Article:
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    a dvr makes you record the show first. and makes you manage your storage space. And makes you prioritize shows. And manage tuners and pad recordings. and delete stuff. and decide who many episodes to keep at a time. etc.

    That doesn't strike me as simpler than just going to your show and hitting play without having to do anything else.
     
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  14. Dec 5, 2020 #34 of 100
    wizwor

    wizwor Well-Known Member

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    Oh the HORRORS!
     
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  15. Dec 5, 2020 #35 of 100
    ej42137

    ej42137 Well-Known Member

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    I'm not sure what your point is here. Should we put up with those inconveniences as a character building exercise?

    I've been a TiVo fanboi for a very long time, but even I can see that their days are numbered. Streaming simply provides a better experience. There is no crap on the lower thirds, the cable company doesn't get the opportunity to derez the picture, the narrative is not interrupted a regular intervals by a requirement to fast-forward over commercials, and (most important to me) we get a real 1080p or better signal. And we don't have to manage our recordings any more.

    There are downsides, of course. Trick play isn't as good, although it is needed much less when the commercials are gone. One is at the mercy of one's Internet connection and the whims of Netflix's programming manager for content.

    But when TiVo started with pre-roll ads I knew the romance was over.
     
  16. Dec 5, 2020 #36 of 100
    hapster85

    hapster85 Well-Known Member

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    I spend very little time doing any of that. I keep very few things once I watch them. I think my drive is currently at 60% free space, but not sure. It's never been close to full, so I've never had to spend time clearing out the old to make room for the new. All one passes are set to keep recordings until I delete them. Easy peasy.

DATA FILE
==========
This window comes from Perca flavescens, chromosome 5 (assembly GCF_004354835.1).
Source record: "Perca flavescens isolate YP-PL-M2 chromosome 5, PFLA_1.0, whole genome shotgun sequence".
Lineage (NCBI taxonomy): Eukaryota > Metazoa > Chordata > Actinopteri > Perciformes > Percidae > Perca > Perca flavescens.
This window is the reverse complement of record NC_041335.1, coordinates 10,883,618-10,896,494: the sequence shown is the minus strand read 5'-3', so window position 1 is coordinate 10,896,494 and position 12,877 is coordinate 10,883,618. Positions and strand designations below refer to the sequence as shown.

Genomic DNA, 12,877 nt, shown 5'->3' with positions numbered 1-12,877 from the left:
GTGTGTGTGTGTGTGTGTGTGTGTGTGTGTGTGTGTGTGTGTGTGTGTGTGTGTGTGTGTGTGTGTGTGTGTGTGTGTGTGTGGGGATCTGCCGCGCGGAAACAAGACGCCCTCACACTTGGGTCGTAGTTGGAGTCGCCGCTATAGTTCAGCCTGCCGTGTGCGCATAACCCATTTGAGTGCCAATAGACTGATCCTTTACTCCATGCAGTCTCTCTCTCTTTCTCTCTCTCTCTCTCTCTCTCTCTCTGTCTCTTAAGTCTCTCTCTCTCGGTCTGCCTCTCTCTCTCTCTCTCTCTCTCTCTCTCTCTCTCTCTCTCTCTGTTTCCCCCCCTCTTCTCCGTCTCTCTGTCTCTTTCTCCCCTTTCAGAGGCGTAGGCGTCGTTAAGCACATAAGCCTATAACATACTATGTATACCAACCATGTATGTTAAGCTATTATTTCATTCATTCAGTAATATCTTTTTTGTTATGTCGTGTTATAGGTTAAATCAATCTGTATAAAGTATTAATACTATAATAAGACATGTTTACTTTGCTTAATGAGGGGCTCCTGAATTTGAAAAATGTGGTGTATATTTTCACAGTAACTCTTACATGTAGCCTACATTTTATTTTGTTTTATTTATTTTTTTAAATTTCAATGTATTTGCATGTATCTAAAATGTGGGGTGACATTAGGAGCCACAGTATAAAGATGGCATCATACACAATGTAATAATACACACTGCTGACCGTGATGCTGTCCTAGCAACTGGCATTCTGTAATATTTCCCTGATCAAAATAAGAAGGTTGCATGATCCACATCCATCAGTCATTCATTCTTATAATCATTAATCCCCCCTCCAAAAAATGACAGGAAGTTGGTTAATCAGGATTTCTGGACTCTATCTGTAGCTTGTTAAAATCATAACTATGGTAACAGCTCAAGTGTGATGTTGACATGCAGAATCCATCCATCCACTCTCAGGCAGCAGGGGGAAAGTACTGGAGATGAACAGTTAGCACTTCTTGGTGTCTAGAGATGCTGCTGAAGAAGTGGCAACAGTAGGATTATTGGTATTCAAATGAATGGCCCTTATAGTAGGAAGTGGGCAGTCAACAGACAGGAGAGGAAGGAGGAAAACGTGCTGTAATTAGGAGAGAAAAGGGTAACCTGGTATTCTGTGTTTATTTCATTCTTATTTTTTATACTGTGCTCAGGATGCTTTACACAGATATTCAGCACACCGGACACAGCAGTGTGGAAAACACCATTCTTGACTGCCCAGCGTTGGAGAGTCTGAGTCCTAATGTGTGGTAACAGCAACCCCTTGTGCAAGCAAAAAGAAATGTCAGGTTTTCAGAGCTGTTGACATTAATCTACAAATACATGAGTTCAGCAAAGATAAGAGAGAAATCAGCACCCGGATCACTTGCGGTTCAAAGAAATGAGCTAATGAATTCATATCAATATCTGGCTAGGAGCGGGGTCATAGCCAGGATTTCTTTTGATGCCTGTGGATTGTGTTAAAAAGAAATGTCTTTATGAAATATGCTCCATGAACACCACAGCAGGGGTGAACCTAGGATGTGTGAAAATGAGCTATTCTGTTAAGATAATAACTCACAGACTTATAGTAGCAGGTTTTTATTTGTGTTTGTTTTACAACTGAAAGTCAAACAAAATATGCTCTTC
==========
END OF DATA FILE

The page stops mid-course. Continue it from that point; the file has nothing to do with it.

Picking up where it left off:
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  17. Dec 5, 2020 #37 of 100
    trip1eX

    trip1eX imo, afaik, feels like to me, *exceptions, ~aprox

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    YOu know what's even easier? Not doing any of that.
     
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  18. Dec 5, 2020 #38 of 100
    wizwor

    wizwor Well-Known Member

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    If you do not like DVRs, move on. This is the wrong forum. You will not find support among those of us who like TiVos.

    Fanboi
    Deliberate mispelling of the word 'fanboy' typically referring to an annoying, immature fan of a specific video game console.

    Got it!

    Your view of the entertainment universe is very limited.

    Again, you are in the wrong forum.
     
  19. Dec 6, 2020 #39 of 100
    shwru980r

    shwru980r Well-Known Member

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    You can save alot of money with a DVR because you can get rid of broadband internet and use a cheap hot spot with a few hundred MB of data per month for the guide data.
     
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  20. Dec 6, 2020 #40 of 100
    slowbiscuit

    slowbiscuit FUBAR

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    None of which concern me in the least, because all of it is overblown. For me.